Fashion & Sustainability
The latest from our House of Colour blogger Fiona Ingham
Just prior to lockdown I wrote a piece about the fashion industry. At that time production and transport were estimated to cause 10% of global carbon emissions and 20% of water waste. A 2017 report by the Ellen MacArthur Foundation reported that a garbage truck worth of textiles was wasted every second, with landfill clothes releasing chemical waste. Working conditions in the fashion industry at worst involved slave labour. Production, particularly of cotton and denim, competed for scarce water. Synthetic microfibres ended up in fish.
That feel good feeling...
As a believer in clothes as providing not just ‘warmth and decency’ but as having the ability to contribute to wellbeing and confidence I’m glad to read that a 2019 Euromonitor International consumer survey found that 64% of people now try to have a positive effect on the environment. Maybe this desire has increased during lockdown and certainly the statistics will have changed. By necessity clothes buying has slowed and it’s sad to see the devastating effect on many brands but people have discovered that less is needed, they can ‘shop in their own closet’ for less formal, comfortable clothes. It’s suggested that habits might be permanently changed. Many clients report they want to rein back, buy less, increase each garment’s longevity. Choices were driven largely by aesthetics and price but now eco–credentials are important. The #30wearschallenge makes us ask ‘Will I wear it 30 times?’ before buying. Fast fashion is fading. Second hand is ‘ pre-loved’. Upcycling of fabrics and buying from charity shops or vintage fairs is popular. Brands at all price points offer credit for used clothing. Swishing events recycle and websites such as ‘Rent the Runway’ offer designer hire, whereas Generation Z favours the app Depop to trade clothes.
There’s renewed interest in learning the skills of embellishing that moth-holed cashmere sweater or upcycling that loved but dated dress. Princess Beatrice demonstrated that with minor alterations granny’s pretty dress could look fab and reflect the zeitgeist. With the ’ Make do and Mend’ ethos of the austere 40s being revisited, less frequent dry cleaning, washing clothes at lower temperatures and drying them naturally reduces pollution and synthetic fibres in the oceans, and extends the life of the clothing.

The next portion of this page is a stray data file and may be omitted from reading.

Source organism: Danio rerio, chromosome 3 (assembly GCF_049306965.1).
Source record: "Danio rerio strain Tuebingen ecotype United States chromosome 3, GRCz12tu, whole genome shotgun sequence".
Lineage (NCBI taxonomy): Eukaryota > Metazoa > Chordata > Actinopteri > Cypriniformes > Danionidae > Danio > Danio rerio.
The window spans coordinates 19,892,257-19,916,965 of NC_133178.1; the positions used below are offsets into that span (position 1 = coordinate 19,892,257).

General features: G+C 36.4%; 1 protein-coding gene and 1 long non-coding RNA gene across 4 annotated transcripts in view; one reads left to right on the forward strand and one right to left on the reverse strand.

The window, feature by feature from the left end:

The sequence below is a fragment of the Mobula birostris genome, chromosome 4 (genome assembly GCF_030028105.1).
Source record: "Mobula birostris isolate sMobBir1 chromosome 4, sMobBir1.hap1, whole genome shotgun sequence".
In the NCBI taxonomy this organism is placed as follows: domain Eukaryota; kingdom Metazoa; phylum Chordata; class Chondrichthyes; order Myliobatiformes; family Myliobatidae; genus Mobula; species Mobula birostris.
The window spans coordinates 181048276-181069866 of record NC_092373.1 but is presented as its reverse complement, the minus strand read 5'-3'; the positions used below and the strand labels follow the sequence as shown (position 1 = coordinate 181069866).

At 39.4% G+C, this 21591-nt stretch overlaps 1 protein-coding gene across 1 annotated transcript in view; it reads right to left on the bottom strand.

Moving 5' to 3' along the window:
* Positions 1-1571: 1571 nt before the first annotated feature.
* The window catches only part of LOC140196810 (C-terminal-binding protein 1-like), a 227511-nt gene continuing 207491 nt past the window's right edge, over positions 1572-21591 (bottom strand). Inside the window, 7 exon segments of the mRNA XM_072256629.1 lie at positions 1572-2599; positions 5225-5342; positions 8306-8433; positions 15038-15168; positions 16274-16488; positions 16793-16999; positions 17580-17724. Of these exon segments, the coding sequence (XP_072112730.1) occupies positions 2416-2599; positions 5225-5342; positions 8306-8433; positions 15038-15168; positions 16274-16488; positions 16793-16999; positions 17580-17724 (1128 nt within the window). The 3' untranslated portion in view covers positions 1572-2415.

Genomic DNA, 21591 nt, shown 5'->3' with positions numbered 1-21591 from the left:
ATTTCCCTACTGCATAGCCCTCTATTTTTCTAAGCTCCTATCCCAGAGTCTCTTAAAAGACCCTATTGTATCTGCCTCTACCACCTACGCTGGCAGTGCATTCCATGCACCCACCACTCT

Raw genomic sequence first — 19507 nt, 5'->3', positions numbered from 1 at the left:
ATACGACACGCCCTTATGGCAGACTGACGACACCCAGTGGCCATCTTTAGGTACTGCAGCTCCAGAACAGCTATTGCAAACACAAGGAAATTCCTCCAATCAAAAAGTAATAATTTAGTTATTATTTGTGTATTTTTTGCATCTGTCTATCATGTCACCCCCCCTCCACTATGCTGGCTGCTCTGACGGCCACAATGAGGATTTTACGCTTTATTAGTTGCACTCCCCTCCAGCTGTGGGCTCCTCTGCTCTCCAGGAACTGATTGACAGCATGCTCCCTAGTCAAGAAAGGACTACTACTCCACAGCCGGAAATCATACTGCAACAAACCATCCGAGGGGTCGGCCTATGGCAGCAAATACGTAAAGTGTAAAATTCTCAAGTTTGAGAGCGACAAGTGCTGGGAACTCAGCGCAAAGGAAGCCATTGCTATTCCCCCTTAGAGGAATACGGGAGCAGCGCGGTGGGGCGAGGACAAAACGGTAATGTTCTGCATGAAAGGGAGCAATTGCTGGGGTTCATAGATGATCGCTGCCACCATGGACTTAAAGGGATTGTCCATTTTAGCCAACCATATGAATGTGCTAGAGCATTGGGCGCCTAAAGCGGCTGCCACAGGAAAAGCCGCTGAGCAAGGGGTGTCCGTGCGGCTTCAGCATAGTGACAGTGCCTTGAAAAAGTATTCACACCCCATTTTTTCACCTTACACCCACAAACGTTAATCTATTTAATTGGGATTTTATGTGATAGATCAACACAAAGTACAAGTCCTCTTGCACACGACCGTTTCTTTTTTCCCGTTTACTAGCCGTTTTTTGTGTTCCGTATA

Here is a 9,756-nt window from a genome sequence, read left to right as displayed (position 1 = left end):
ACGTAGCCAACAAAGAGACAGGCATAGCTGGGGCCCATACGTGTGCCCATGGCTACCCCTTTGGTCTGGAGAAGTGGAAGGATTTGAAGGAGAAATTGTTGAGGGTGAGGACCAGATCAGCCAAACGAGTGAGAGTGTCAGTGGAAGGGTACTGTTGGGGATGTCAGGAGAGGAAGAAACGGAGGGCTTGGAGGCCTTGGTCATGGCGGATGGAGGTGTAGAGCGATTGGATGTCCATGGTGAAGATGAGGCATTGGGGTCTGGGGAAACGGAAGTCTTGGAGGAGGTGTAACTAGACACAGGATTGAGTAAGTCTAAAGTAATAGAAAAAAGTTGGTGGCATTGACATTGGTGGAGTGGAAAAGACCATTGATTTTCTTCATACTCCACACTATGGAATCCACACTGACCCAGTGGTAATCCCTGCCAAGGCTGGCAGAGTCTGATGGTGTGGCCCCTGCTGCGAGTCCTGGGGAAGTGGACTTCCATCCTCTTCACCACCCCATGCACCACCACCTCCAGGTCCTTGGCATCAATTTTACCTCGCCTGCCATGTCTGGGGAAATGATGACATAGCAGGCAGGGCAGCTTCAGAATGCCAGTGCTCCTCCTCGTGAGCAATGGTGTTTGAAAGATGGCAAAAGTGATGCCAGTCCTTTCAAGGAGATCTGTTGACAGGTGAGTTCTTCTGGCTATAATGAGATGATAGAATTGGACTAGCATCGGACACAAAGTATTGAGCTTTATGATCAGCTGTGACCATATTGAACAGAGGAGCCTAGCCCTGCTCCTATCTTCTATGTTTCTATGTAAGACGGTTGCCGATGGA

Transparency around a brand’s ethical credentials is increasingly demanded. The App Good on You gives scores, currently for 2500 brands, on: workers’ conditions, effect on the planet, use of animal products. Commitment to UNO Sustainable Development Goals can be checked, or Bureau Veritas, an independent certification agency, rates a brand’s sustainability credentials.
A quick mention of my profession’s contribution to helping eliminate waste. Consider this: 30% of clothes in UK wardrobes hung unworn during 2019! After Colour Analysis clients shop mindfully so that everything is loved and worn. To be able to ‘Dress for Success’ once motivated people to book a session; now it is more likely to be the desire to create a sustainable wardrobe.
Early in 2020 the catwalks in Milan and Paris favoured recycled fabrics and 90% of the materials used in Prada’s catwalk collection were sustainable. Miuccia Prada commented:
‘Sustainability is a buzz subject in our company now. Every time I do something, everybody asks ‘Is it sustainable?’ And it’s incredible how in one year it became kind of a normal thing, so I’m very optimistic at the moment’.
Similar ideas are present in brands at all price points, reacting to consumers wishes. It looks like times really are a changing in the wonderful, complex world of Fashion.
Consistent holder of the House of Colour Star Consultant award each year since 1991 plus the new Double and Triple Star Consultant award for 2020. Winner of the Business Development Award and Team Productivity Award and also a 2017 Livewire Innovation and Excellence Award.
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